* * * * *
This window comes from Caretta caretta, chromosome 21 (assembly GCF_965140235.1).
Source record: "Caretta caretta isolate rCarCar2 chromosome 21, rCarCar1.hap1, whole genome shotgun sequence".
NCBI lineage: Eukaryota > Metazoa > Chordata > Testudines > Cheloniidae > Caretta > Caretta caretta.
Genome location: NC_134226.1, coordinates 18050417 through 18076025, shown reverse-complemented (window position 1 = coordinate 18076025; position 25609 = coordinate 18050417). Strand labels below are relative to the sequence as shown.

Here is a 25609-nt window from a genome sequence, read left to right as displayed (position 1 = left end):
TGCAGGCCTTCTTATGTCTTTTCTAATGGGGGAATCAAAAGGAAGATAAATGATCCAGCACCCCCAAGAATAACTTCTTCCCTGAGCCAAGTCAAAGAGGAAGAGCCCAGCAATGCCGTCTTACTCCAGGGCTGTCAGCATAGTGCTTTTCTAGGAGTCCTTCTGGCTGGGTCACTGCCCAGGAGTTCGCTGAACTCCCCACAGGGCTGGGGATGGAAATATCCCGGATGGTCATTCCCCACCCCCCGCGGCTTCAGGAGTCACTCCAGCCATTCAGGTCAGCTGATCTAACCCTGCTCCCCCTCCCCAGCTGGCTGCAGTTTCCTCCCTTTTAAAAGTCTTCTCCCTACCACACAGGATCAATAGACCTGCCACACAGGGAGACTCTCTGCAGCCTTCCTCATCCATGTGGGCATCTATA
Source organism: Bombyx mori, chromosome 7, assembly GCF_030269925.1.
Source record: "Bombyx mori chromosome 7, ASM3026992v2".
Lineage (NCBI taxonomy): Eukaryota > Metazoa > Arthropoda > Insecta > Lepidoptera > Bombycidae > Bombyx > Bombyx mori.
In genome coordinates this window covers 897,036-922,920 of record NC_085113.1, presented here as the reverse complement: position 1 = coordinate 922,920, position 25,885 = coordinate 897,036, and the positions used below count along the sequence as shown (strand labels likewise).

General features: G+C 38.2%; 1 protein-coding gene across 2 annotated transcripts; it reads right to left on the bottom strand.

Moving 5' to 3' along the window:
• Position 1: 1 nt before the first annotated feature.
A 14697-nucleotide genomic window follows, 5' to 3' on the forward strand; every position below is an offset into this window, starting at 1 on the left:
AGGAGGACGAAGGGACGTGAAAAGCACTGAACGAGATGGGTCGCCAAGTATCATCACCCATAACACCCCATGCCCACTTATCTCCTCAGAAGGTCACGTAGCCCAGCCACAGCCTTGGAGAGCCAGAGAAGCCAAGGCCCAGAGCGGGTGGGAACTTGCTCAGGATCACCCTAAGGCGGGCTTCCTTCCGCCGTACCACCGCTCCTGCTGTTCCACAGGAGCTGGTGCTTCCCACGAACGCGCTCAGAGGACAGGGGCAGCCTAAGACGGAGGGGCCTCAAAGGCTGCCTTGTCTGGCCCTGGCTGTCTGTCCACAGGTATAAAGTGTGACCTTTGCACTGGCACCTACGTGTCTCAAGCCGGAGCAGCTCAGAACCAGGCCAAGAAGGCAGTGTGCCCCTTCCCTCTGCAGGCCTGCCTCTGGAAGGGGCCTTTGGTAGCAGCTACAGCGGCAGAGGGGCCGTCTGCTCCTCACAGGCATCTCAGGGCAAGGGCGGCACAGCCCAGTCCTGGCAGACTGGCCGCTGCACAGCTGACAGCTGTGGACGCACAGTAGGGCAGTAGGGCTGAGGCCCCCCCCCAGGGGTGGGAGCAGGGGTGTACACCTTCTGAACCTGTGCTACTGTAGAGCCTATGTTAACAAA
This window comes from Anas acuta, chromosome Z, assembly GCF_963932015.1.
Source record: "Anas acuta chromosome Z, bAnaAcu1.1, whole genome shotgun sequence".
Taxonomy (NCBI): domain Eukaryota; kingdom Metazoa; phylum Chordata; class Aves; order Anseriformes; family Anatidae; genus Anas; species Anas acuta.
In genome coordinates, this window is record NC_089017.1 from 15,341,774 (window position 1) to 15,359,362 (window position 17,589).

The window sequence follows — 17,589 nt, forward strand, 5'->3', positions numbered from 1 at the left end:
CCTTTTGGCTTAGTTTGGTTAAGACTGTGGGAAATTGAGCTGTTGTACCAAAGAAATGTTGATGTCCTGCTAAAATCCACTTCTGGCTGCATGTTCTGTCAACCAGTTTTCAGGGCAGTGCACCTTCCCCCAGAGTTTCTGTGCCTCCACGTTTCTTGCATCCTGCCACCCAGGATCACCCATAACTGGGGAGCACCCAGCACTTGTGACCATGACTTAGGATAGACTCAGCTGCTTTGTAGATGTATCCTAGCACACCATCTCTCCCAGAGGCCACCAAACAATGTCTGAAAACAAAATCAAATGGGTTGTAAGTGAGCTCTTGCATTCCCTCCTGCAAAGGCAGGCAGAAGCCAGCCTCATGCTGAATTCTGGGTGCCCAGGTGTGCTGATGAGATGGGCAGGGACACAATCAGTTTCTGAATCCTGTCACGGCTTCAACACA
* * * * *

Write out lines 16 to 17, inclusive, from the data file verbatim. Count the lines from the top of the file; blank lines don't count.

This window comes from Anas acuta, chromosome Z, assembly GCF_963932015.1.
Source record: "Anas acuta chromosome Z, bAnaAcu1.1, whole genome shotgun sequence".